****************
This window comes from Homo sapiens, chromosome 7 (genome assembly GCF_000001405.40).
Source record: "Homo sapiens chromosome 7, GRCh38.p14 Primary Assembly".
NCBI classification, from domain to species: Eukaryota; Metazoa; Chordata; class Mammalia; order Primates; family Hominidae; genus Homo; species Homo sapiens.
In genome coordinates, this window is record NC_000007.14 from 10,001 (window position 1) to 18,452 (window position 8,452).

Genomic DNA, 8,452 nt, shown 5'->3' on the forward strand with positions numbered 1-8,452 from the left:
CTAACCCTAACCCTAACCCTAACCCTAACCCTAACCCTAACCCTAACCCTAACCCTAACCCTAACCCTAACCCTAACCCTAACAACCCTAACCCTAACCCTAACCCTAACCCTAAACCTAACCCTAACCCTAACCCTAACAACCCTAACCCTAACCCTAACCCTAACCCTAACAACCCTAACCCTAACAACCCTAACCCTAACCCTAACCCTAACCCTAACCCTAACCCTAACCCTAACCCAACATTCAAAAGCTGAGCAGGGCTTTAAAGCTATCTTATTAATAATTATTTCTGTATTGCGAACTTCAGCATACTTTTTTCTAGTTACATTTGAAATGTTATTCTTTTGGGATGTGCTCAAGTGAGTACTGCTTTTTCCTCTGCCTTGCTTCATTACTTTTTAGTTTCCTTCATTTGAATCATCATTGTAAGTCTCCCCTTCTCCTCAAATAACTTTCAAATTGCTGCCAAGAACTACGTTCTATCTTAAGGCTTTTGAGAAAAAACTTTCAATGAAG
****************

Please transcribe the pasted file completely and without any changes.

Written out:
This window comes from Homo sapiens, chromosome 7 (genome assembly GCF_000001405.40).
Source record: "Homo sapiens chromosome 7, GRCh38.p14 Primary Assembly".
NCBI classification, from domain to species: Eukaryota; Metazoa; Chordata; class Mammalia; order Primates; family Hominidae; genus Homo; species Homo sapiens.
In genome coordinates, this window is record NC_000007.14 from 10,001 (window position 1) to 18,452 (window position 8,452).

Genomic DNA, 8,452 nt, shown 5'->3' on the forward strand with positions numbered 1-8,452 from the left:
CTAACCCTAACCCTAACCCTAACCCTAACCCTAACCCTAACCCTAACCCTAACCCTAACCCTAACCCTAACCCTAACCCTAACAACCCTAACCCTAACCCTAACCCTAACCCTAAACCTAACCCTAACCCTAACCCTAACAACCCTAACCCTAACCCTAACCCTAACCCTAACAACCCTAACCCTAACAACCCTAACCCTAACCCTAACCCTAACCCTAACCCTAACCCTAACCCTAACCCAACATTCAAAAGCTGAGCAGGGCTTTAAAGCTATCTTATTAATAATTATTTCTGTATTGCGAACTTCAGCATACTTTTTTCTAGTTACATTTGAAATGTTATTCTTTTGGGATGTGCTCAAGTGAGTACTGCTTTTTCCTCTGCCTTGCTTCATTACTTTTTAGTTTCCTTCATTTGAATCATCATTGTAAGTCTCCCCTTCTCCTCAAATAACTTTCAAATTGCTGCCAAGAACTACGTTCTATCTTAAGGCTTTTGAGAAAAAACTTTCAATGAAG